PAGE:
Clinical researchers are this week set to begin human trials of a new coronavirus vaccine developed by researchers at Imperial College London. The study will be the first time the vaccine has been trialled in humans and will test whether it is well-tolerated and produces an effective immune response against COVID-19.
Imperial’s vaccine candidate will be the first test of a new self-amplifying RNA technology, which has the potential to revolutionise vaccine development and enable scientists to respond more quickly to emerging diseases. The vaccine has undergone rigorous pre-clinical safety tests and in animal studies it has been shown to be safe and produced encouraging signs of an effective immune response.
Over the coming weeks, 300 healthy participants will receive two doses of the vaccine. If the vaccine is safe and shows a promising immune response in humans, then larger Phase III trials would be planned to begin later in the year with around 6000 healthy volunteers to test its effectiveness.
Ultimately, the researchers hope that if clinical trials are successful, the vaccine could provide protection against COVID-19 both in the UK and around the world.
Professor Robin Shattock, from the department of infectious disease at Imperial and who is leading the work, said: “The COVID-19 pandemic has claimed thousands of lives and had a huge impact on daily life. In the long-term, a viable vaccine could be vital for protecting the most vulnerable, enabling restrictions to be eased and helping people to get back to normal life.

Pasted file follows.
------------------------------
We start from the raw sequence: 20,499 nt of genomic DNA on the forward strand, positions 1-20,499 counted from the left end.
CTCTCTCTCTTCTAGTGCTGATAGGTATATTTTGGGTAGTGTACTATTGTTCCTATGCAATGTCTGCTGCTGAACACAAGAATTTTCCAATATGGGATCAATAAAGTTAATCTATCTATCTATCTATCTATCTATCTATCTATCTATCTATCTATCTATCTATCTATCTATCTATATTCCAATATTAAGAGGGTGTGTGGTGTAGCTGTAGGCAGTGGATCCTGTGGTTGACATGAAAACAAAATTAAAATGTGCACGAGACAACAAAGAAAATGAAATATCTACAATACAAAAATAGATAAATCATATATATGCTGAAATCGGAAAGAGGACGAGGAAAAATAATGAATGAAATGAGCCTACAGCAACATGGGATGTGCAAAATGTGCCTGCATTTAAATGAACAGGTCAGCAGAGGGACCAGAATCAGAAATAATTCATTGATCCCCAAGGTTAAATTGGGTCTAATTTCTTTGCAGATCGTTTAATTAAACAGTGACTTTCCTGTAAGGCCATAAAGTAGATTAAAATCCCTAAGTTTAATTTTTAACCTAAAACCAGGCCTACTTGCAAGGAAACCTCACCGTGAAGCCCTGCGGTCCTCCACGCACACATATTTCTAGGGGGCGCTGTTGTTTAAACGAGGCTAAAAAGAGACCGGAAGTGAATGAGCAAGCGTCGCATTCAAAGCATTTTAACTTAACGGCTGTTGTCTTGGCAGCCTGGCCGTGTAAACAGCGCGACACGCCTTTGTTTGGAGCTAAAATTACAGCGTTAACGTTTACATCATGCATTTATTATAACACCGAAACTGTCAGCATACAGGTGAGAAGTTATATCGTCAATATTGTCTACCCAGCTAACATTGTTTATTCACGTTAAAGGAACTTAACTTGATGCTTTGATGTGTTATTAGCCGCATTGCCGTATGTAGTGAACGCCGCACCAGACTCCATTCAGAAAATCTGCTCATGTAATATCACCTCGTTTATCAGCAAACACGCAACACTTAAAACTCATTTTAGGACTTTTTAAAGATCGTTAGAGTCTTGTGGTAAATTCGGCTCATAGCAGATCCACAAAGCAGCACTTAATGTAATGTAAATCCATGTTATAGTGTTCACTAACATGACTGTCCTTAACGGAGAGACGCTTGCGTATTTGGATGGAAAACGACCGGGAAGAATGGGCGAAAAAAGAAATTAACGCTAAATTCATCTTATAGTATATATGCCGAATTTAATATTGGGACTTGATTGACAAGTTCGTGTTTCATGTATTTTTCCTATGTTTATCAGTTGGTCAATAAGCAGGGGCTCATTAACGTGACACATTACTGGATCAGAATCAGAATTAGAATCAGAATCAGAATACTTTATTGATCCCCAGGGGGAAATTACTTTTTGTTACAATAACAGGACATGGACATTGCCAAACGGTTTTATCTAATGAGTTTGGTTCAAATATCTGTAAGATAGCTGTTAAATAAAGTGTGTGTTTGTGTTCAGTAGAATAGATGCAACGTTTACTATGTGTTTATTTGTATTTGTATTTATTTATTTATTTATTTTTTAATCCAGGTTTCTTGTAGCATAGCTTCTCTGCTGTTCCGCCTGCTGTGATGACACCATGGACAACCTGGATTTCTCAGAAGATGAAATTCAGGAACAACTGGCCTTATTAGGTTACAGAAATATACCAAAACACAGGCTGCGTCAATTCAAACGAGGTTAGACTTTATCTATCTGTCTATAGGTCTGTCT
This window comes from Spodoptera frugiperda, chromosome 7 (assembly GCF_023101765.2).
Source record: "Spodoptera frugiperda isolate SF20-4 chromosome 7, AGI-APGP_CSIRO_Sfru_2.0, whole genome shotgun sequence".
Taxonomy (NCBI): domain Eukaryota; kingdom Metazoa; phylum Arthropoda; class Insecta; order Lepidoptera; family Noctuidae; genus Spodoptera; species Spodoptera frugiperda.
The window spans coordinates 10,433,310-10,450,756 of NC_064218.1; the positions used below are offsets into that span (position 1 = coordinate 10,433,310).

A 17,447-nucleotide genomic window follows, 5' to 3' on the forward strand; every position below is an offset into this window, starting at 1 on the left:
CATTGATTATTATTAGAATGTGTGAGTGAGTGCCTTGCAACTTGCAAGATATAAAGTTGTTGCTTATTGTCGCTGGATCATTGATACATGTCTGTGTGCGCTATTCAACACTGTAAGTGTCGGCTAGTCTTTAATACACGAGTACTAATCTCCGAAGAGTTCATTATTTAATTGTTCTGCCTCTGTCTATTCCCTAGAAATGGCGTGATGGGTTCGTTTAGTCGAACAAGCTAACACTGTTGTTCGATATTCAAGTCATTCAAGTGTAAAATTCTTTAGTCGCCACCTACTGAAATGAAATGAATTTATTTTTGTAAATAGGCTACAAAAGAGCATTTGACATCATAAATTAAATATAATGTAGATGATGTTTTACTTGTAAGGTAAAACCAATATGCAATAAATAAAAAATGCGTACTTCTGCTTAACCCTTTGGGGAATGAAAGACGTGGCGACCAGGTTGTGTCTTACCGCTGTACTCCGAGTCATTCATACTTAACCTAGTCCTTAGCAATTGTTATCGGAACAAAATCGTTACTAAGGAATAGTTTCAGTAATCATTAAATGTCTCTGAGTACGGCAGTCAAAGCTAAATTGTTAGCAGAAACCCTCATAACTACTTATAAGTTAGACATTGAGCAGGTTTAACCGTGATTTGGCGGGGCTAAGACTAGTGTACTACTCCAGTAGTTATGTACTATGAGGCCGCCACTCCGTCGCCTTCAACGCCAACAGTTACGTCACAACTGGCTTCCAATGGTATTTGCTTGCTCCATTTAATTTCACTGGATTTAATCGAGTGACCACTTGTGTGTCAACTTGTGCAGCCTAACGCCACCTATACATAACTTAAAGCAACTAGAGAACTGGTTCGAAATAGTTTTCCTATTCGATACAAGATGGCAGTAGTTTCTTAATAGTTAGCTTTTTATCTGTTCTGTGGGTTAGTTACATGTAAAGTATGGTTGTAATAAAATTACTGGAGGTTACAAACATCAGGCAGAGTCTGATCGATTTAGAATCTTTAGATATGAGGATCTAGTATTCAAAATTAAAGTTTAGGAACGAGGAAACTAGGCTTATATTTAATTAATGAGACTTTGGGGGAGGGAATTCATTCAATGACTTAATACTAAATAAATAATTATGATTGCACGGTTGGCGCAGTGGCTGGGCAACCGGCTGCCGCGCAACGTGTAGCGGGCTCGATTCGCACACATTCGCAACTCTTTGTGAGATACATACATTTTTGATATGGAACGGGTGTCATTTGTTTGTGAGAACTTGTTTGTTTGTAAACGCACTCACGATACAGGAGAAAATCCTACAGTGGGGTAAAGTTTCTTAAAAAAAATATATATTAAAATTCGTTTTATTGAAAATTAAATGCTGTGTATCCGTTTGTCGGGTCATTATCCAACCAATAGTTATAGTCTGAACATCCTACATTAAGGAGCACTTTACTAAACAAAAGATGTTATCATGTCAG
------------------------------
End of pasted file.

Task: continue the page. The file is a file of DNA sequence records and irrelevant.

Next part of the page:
“From a scientific perspective, new technologies mean we have been able to get moving on a potential vaccine with unprecedented speed. We’ve been able to produce a vaccine from scratch and take it to human trials in just a few months – from code to candidate – which has never been done before with this type of vaccine. If our approach works and the vaccine provides effective protection against disease, it could revolutionise how we respond to disease outbreaks in future.”
Many traditional vaccines are based on a weakened or modified form of virus, or parts of it, but the Imperial vaccine is based on a new approach. It uses synthetic strands of genetic code (called RNA), based on the virus’s genetic material.
Once injected into muscle, the RNA self amplifies – generating copies of itself – and instructs the body’s own cells to make copies of a spiky protein found on the outside of the virus. This should train the immune system to respond to the coronavirus so the body can easily recognise it and defend itself against COVID-19 in future.
In the initial part of the study, the team will look to assess safety and find the optimal dose of the vaccine in 15 healthy participants aged 18 to 45 at a West London facility. The first participant will receive a very low dose of the vaccine, before the team escalates to increasingly higher doses for subsequent volunteers.
Following this initial small group, the team will then recruit further healthy volunteers (aged 18-75) to trial the optimal dose of vaccine in a larger population. The combined Phase I/II studies will aim to deliver the vaccine to a total of 300 people at the West London facility and additional sites.
All volunteers will receive two doses of the vaccine over two visits – an initial dose and then a second boosting dose four weeks later. The researchers expect to publish findings once the safety data are available and are hopeful a viable vaccine could be available as early as Spring 2021.
Dr Katrina Pollock, from Imperial’s department of infectious disease and chief investigator of the study, said: “These clinical studies are crucial in showing the safety of any new vaccine, and demonstrating the immune response it produces. We need to assess whether the vaccine can train the immune system to defend itself against COVID-19. The vaccine can then be rolled out to more people in the UK and beyond in pivotal trials.”
The research has been supported by the UK Medical Research Council, UK Research and Innovation, The Department of Health and Social Care, the Department for Business, Energy and Industrial Strategy, the National Institute for Health Research, along with a number of philanthropic donations.
Imperial College London material